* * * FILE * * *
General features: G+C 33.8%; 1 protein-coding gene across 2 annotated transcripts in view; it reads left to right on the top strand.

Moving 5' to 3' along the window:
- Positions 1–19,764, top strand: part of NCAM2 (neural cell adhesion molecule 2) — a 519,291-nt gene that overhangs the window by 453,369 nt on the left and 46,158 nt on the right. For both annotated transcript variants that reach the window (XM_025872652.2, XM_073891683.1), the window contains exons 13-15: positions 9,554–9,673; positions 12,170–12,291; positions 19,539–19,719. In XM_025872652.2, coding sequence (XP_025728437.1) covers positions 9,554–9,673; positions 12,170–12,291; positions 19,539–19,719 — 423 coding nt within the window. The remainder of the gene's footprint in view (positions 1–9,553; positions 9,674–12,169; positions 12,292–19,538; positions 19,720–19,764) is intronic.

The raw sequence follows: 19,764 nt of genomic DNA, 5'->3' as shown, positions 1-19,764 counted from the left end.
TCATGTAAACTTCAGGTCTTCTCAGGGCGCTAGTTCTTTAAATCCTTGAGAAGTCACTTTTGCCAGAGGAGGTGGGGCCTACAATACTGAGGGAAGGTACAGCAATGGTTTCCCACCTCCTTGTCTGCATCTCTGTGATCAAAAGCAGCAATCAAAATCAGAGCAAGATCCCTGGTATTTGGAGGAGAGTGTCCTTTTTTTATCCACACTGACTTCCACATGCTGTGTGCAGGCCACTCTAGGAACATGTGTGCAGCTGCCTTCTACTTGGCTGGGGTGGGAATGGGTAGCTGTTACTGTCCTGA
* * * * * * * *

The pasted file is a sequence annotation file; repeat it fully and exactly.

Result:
General features: G+C 33.8%; 1 protein-coding gene across 2 annotated transcripts in view; it reads left to right on the top strand.

Moving 5' to 3' along the window:
- Positions 1–19,764, top strand: part of NCAM2 (neural cell adhesion molecule 2) — a 519,291-nt gene that overhangs the window by 453,369 nt on the left and 46,158 nt on the right. For both annotated transcript variants that reach the window (XM_025872652.2, XM_073891683.1), the window contains exons 13-15: positions 9,554–9,673; positions 12,170–12,291; positions 19,539–19,719. In XM_025872652.2, coding sequence (XP_025728437.1) covers positions 9,554–9,673; positions 12,170–12,291; positions 19,539–19,719 — 423 coding nt within the window. The remainder of the gene's footprint in view (positions 1–9,553; positions 9,674–12,169; positions 12,292–19,538; positions 19,720–19,764) is intronic.

The raw sequence follows: 19,764 nt of genomic DNA, 5'->3' as shown, positions 1-19,764 counted from the left end.
TCATGTAAACTTCAGGTCTTCTCAGGGCGCTAGTTCTTTAAATCCTTGAGAAGTCACTTTTGCCAGAGGAGGTGGGGCCTACAATACTGAGGGAAGGTACAGCAATGGTTTCCCACCTCCTTGTCTGCATCTCTGTGATCAAAAGCAGCAATCAAAATCAGAGCAAGATCCCTGGTATTTGGAGGAGAGTGTCCTTTTTTTATCCACACTGACTTCCACATGCTGTGTGCAGGCCACTCTAGGAACATGTGTGCAGCTGCCTTCTACTTGGCTGGGGTGGGAATGGGTAGCTGTTACTGTCCTGA